If you are applying for a nonimmigrant (temporary) visa through a consulate outside the united states, you have no appeal after a denial. The consulate is at least required to tell you the reason for the denial, and often the fastest thing is to fix the problem and reapply. For example, if it appears that you have insufficient funds to support yourself while you’re in the united states, you might find an additional person to fill out an Affidavit of Support on your behalf. You can reapply, but most usually wait a certain amount of time first, for example three months. Ask the consulate for details.

c. denial of Immigrant visa at U. S. consulate

If you are applying for an immigrant (permanent residence) visa, the consulate will give you one year after the denial of your visa application to provide infor­mation aimed at reversing the denial. At the end of the year, your application will close and you must start all over again. There is no appeal from the denial or the closure.

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Don’t attempt multiple, inconsistent applications. The U. S. government keeps a record of all your applications for visas and green cards. If you come back a few years later with a new basis for immigrating, USCIS or the consulate will be happy to remind you of any past fraud or other reasons for inadmissibility. (Changing your name won’t work—by the end of the application process, the U. S. immigration authorities will have your fingerprints.)

I. When All Else Fails, call Your U. S. congressperson

If your case turns into a true bureaucratic nightmare or a genuine miscarriage of justice, your U. S. citizen or permanent resident petitioner or employer can ask a u. s. congressperson for help. some of them have a staff person dedi­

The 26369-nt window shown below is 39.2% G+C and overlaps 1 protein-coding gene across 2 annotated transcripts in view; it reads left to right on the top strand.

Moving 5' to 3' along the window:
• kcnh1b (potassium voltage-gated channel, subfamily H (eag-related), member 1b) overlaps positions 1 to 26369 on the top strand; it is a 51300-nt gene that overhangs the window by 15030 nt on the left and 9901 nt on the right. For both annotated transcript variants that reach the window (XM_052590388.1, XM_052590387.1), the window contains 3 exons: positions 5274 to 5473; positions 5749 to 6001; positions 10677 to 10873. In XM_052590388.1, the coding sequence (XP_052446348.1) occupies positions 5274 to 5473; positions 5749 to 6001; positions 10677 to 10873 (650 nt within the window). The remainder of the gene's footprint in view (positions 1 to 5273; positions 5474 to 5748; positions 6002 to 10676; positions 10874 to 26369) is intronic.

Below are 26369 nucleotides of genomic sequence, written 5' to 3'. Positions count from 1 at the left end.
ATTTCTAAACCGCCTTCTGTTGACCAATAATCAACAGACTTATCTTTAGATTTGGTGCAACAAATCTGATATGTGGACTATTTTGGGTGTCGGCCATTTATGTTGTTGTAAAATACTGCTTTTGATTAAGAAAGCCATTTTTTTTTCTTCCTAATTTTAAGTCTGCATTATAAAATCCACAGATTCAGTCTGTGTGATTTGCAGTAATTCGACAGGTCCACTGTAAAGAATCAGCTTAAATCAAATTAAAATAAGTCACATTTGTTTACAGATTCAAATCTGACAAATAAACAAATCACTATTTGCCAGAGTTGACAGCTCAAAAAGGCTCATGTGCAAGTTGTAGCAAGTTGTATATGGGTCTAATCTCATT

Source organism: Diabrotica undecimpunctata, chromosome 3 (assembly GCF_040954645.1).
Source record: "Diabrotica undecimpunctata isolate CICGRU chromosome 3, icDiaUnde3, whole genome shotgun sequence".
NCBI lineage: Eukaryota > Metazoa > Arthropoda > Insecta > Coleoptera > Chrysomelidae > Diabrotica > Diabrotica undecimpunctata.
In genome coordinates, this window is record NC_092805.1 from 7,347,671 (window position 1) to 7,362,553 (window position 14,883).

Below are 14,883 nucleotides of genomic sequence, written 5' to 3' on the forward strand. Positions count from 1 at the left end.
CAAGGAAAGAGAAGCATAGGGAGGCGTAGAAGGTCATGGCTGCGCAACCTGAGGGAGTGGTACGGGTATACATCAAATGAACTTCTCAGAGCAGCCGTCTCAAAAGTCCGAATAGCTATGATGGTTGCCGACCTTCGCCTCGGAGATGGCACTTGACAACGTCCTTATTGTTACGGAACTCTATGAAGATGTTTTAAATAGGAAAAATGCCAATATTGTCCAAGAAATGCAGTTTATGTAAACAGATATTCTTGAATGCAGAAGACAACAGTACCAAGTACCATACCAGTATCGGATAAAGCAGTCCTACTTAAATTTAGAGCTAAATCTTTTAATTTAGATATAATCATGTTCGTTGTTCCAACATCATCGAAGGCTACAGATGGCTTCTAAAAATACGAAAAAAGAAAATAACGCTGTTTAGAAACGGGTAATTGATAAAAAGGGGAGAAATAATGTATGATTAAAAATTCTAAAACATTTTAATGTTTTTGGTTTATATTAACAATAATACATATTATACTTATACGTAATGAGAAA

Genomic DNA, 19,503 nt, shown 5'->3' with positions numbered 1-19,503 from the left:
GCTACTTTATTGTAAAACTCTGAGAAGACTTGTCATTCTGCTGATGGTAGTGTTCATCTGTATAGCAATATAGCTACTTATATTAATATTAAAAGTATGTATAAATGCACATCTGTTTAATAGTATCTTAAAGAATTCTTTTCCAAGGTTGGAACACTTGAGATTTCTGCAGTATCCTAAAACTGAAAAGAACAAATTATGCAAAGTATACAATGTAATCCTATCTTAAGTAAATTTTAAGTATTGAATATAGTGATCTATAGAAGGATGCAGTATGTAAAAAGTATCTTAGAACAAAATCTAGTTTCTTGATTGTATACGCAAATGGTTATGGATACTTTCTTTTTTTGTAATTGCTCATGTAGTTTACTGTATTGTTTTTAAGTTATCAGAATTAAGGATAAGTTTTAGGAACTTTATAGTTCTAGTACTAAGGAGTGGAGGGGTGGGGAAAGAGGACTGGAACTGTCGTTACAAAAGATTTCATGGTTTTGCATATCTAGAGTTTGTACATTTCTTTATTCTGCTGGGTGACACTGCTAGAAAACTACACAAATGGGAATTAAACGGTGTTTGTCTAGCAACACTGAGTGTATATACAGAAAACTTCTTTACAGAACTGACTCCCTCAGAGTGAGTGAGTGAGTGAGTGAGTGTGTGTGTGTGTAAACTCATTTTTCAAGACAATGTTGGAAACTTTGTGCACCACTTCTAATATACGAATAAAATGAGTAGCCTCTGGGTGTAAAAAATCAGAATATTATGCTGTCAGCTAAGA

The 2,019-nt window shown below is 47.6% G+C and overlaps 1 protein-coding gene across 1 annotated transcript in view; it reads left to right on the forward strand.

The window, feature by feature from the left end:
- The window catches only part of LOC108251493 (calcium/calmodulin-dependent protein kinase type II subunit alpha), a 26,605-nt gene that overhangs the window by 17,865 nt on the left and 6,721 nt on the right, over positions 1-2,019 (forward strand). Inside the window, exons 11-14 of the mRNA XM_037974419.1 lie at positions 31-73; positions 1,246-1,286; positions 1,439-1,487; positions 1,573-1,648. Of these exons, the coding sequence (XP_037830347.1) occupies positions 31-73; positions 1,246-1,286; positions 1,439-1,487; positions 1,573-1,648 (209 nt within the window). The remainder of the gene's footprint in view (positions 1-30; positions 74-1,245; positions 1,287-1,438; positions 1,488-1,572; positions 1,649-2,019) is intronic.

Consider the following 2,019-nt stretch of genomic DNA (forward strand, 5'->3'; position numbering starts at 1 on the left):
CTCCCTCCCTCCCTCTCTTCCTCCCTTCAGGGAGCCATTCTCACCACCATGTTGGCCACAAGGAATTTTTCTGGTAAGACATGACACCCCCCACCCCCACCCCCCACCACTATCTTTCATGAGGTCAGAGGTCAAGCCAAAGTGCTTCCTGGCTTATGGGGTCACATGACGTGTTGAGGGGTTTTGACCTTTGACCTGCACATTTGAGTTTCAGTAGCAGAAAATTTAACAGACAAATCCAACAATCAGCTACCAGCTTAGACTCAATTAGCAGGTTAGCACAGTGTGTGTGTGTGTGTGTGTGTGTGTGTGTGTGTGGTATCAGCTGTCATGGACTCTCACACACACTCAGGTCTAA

cated to helping constituents who have immigration problems. A simple inquiry by a congressperson can end months of usCIs or consular stonewalling or inac­tion. In rare cases, the congressperson’s office might be willing to put some actual pressure on usCIs or the consular office.

EXAMPLE: Rodrigo, a U. S. citizen, was trying to get permission for his daughter sandra to immigrate from Mexico. She attended her visa interview and was told to come back with more proof that she would be financially supported and not become a public charge. Although Rodrigo’s income was already over the Poverty Guidelines, he found a joint sponsor, who submitted an additional Affidavit of Support for Sandra. The consulate still wasn’t willing to grant the visa. Rodrigo consulted with an attorney, who wrote letters to the consulate—but got no reply. Finally his attorney wrote a letter to Rodrigo’s con – gressperson asking for help. They submitted copies of all the relevant documents so that the congress – person would fully understand the problem. The visa was granted— with no explanation—a week after the congressperson’s inquiry.

Your congressperson probably won’t be surprised to hear from you. Illinois Congresswoman Janice Schakowsky reported that eight out of ten calls from her constituents were complaints about the INS (as USCIS was then called). (See “Unchecked Power of the INS Shatters American Dream,” by Kim Christensen, Richard Read, Julie Sullivan, and Brent Walth, The Oregonian, Sunday, Decem­ber 20, 2000.) ■